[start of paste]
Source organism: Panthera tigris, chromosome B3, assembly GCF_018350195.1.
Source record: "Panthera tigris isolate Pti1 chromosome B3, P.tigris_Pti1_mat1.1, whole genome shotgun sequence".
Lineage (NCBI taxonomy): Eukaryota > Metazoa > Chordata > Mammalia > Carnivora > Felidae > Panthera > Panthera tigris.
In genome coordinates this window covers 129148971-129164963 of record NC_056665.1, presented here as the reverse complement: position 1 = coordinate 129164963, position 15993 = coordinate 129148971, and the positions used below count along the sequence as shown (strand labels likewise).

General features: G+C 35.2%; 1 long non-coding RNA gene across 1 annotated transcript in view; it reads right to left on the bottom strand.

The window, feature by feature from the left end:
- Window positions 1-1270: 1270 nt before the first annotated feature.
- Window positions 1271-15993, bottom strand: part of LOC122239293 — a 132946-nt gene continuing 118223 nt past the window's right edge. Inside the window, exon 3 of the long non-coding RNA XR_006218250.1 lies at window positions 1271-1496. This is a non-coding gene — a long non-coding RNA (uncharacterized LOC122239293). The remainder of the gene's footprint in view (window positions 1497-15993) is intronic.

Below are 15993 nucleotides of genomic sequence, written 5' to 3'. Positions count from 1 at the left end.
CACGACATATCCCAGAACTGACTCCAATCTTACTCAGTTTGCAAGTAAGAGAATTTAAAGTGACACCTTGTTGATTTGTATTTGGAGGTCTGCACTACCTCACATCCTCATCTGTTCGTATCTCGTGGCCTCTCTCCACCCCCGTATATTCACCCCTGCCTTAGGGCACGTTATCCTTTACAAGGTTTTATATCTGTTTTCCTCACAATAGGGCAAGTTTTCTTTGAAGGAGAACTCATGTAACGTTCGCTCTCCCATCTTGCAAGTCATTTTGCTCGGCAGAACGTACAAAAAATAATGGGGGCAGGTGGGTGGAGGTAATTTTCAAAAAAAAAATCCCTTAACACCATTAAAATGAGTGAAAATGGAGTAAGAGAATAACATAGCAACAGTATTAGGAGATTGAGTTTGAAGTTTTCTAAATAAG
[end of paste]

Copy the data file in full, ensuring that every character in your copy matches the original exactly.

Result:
Source organism: Panthera tigris, chromosome B3, assembly GCF_018350195.1.
Source record: "Panthera tigris isolate Pti1 chromosome B3, P.tigris_Pti1_mat1.1, whole genome shotgun sequence".
Lineage (NCBI taxonomy): Eukaryota > Metazoa > Chordata > Mammalia > Carnivora > Felidae > Panthera > Panthera tigris.
In genome coordinates this window covers 129148971-129164963 of record NC_056665.1, presented here as the reverse complement: position 1 = coordinate 129164963, position 15993 = coordinate 129148971, and the positions used below count along the sequence as shown (strand labels likewise).

General features: G+C 35.2%; 1 long non-coding RNA gene across 1 annotated transcript in view; it reads right to left on the bottom strand.

The window, feature by feature from the left end:
- Window positions 1-1270: 1270 nt before the first annotated feature.
- Window positions 1271-15993, bottom strand: part of LOC122239293 — a 132946-nt gene continuing 118223 nt past the window's right edge. Inside the window, exon 3 of the long non-coding RNA XR_006218250.1 lies at window positions 1271-1496. This is a non-coding gene — a long non-coding RNA (uncharacterized LOC122239293). The remainder of the gene's footprint in view (window positions 1497-15993) is intronic.

Below are 15993 nucleotides of genomic sequence, written 5' to 3'. Positions count from 1 at the left end.
CACGACATATCCCAGAACTGACTCCAATCTTACTCAGTTTGCAAGTAAGAGAATTTAAAGTGACACCTTGTTGATTTGTATTTGGAGGTCTGCACTACCTCACATCCTCATCTGTTCGTATCTCGTGGCCTCTCTCCACCCCCGTATATTCACCCCTGCCTTAGGGCACGTTATCCTTTACAAGGTTTTATATCTGTTTTCCTCACAATAGGGCAAGTTTTCTTTGAAGGAGAACTCATGTAACGTTCGCTCTCCCATCTTGCAAGTCATTTTGCTCGGCAGAACGTACAAAAAATAATGGGGGCAGGTGGGTGGAGGTAATTTTCAAAAAAAAAATCCCTTAACACCATTAAAATGAGTGAAAATGGAGTAAGAGAATAACATAGCAACAGTATTAGGAGATTGAGTTTGAAGTTTTCTAAATAAG